Non-Newtonian behavior of an insoluble monolayer: Effects of inertia

Juan Lopez, Reza Miraghaie, Amir H. Hirsa

Research output: Contribution to journalArticlepeer-review

17 Scopus citations


Interfacial velocity measurements were performed in an optical annular channel, consisting of stationary inner and outer cylinders, a floor rotating at a constant rate, and a flat free surface on which an insoluble monolayer was initially spread. Measurements for essentially inviscid monolayers and some viscous monolayers on water show good agreement with numerical predictions for a Newtonian interface (Boussinesq-Scriven surface model) coupled to a bulk flow described by the Navier-Stokes equations. Here, we consider in detail a viscous monolayer, namely hemicyanine, and find that above a certain concentration, the monolayer does not behave Newtonian at a Reynolds number of about 250. We show that the discrepancies between the measurements and predicted Newtonian behavior are not due to compositional effects (i.e., nonuniform monolayer distribution), Reynolds number (i.e., inertia and/or secondary flows), or surface dilatational viscosity (which does not play any role in the parameter regime investigated). We show prima facie evidence that the observed shear thinning nature of the velocity profile is associated with a phase transition at C≈0.9 mg/m2 at low Reynolds numbers. At large Reynolds numbers (Re=8500), hemicyanine is found to flow like a viscous Newtonian monolayer on the air/water interface, with viscosity dependent only on the local concentration.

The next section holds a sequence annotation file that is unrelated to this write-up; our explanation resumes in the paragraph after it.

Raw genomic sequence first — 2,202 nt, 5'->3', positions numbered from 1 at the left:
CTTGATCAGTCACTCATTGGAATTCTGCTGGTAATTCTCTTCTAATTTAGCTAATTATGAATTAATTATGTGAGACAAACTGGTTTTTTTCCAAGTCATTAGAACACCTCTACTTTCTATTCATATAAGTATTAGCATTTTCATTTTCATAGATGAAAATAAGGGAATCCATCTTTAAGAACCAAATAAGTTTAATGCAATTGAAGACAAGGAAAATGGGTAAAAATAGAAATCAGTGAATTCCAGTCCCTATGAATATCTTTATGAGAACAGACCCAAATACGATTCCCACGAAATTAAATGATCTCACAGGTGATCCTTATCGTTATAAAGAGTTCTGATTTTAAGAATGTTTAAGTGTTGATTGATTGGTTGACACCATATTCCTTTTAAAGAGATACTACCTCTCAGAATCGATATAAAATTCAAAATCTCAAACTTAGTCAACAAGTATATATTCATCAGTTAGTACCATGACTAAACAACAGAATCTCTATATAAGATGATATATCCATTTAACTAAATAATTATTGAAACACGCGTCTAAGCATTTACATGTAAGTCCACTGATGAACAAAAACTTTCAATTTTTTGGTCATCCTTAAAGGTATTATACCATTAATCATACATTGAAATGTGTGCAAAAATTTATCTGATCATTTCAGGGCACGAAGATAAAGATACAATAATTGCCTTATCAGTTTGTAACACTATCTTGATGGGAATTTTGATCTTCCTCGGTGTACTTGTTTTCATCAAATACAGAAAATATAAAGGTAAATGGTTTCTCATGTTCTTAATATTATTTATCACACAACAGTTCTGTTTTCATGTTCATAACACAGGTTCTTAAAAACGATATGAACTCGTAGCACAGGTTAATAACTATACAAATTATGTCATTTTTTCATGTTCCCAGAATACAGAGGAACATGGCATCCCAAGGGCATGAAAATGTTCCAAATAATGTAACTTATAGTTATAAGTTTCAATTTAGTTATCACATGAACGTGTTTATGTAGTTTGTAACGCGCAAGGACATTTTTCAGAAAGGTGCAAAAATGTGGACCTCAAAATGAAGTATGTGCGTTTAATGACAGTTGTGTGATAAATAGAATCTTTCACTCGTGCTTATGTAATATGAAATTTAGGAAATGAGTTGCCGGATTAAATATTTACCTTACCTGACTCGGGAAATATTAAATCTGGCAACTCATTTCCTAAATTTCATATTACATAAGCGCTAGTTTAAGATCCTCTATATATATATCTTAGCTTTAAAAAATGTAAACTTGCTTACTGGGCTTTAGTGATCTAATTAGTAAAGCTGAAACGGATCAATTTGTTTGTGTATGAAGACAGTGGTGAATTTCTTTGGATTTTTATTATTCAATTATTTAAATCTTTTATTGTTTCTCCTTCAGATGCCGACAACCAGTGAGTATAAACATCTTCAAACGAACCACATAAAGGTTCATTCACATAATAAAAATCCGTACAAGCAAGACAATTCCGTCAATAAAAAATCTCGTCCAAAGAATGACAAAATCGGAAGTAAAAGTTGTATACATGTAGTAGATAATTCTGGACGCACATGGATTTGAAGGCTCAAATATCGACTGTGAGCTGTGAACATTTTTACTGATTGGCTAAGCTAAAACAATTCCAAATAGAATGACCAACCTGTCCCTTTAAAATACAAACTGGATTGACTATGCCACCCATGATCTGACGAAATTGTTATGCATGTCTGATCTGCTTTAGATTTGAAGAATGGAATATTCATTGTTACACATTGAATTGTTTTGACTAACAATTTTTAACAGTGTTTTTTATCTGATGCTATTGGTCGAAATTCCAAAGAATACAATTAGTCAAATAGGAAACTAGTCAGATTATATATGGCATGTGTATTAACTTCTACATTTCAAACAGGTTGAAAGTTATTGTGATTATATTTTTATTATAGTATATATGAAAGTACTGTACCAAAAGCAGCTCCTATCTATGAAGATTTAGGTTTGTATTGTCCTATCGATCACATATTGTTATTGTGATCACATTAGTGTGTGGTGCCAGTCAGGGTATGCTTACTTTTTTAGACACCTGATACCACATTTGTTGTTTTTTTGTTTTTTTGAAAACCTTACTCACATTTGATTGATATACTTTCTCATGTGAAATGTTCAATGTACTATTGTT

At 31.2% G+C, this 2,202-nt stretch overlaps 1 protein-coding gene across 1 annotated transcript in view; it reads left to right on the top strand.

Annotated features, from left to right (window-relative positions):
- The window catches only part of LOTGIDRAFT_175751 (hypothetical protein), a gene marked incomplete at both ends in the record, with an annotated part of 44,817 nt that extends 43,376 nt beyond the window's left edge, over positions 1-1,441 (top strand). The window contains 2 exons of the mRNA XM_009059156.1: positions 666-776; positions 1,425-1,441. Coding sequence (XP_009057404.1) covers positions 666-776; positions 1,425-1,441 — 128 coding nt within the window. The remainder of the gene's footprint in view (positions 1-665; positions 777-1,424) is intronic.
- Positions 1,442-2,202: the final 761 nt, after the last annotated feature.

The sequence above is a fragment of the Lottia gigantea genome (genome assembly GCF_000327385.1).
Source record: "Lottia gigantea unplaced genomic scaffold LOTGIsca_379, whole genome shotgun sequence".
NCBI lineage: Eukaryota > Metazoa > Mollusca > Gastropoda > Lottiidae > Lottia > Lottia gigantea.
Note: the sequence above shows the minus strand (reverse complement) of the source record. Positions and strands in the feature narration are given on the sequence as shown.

Original languageEnglish (US)
Pages (from-to)103-110
Number of pages8
JournalJournal of Colloid And Interface Science
Issue number1
StatePublished - 2002


  • Deep-channel surface viscometer
  • Marangoni stress
  • Shear thinning
  • Surface shear viscosity

ASJC Scopus subject areas

  • Electronic, Optical and Magnetic Materials
  • Biomaterials
  • Surfaces, Coatings and Films
  • Colloid and Surface Chemistry


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